Mitigation: Your detection solution needs to be able to trigger automated mitigation, directing traffic to a scrubber appliance or service. In addition to handling the volume of traffic that today’s DDoS attacks create, mitigation solutions also need to be able to filter out the bad traffic while allowing legitimate traffic back on the network to maintain normal business operations.

The DDoS problem isn’t going away any time soon – in fact all signs point to increasing risk in the foreseeable future. In order to be in the best position to defend against DDoS, companies need to protect against the wide range of exploitable vulnerabilities and to have the tools to detect and react to attacks quickly and effectively, without affecting normal business operations.

[Read part one of the seriesUltimate Guide to DDoS Protection: DDoS is a Business Problem]

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Dr. Vincent Berk is CEO of FlowTraq with 15 years of IT security and network management experience. He is a member of ACM and the IEEE. View Full Bio
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Kaiying Fu
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Kaiying Fu,
User Rank: Author
10/11/2016 | 3:28:43 AM
Re: Most efficient
I completely agree, the scrubbing of traffic needs to be automated. There are a ton of other fixes people have that are inadequate when you think about how web attacks are often delivered in a cocktail. Moving away from shared hosting, trying their hands at iptables scripting, CDN load balancing, and as the author has pointed out, flow monitoring. These are all great to avoid downtime, but what about data theft and malware introduced through secondary attacks?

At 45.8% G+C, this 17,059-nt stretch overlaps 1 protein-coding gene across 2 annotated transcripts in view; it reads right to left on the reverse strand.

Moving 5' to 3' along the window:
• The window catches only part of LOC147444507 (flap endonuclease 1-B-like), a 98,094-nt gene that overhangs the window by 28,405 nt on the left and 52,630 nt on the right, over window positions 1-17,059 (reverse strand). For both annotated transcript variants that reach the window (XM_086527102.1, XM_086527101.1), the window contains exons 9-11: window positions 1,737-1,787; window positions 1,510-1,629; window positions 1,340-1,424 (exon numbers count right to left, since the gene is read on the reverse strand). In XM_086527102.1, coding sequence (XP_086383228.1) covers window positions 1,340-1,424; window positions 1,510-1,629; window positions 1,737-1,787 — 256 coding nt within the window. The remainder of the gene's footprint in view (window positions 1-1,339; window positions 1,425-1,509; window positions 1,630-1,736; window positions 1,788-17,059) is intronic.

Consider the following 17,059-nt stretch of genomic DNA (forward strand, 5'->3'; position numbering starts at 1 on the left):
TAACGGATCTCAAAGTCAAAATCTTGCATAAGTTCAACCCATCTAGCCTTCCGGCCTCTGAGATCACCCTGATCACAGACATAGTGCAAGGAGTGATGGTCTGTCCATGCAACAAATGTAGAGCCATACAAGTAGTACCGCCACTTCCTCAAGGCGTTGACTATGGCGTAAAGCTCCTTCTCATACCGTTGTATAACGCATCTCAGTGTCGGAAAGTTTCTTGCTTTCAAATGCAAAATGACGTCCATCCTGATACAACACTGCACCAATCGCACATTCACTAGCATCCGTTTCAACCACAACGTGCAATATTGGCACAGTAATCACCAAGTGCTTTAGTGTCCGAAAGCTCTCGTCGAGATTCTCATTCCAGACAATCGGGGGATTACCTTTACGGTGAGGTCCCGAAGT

If automated traffic scrubbing is the most efficient in successful DDoS mitigation, and the problem is cost, we need innovation in how such services are provided. Yes it has traditionally been very costly. Depending on your business's needs however, paid protection could be more affordable if the price model switched from per feature pricing to traffic-based pricing.
RyanSepe
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RyanSepe,
User Rank: Ninja
5/31/2016 | 10:48:18 AM
Most efficient
"Mitigation: Your detection solution needs to be able to trigger automated mitigation, directing traffic to a scrubber appliance or service."


I have found this to be the most efficient means of mitigating a ddos attack. Unfortunately it is also the most costly. Another method is utilizing your ISP at the top of the pipe but again depending on how large the attack it may not be sufficient.
Whoopty
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Whoopty,
User Rank: Ninja
5/31/2016 | 8:13:58 AM
More work to do
It is good to see that there are legitimate strategies in place for organisations in dealing with DDOS attacks these days, but I feel like a lot more needs to be done. It's still far too common to try and use monstrous sites and services and to find them unusable because of a dedicated attack.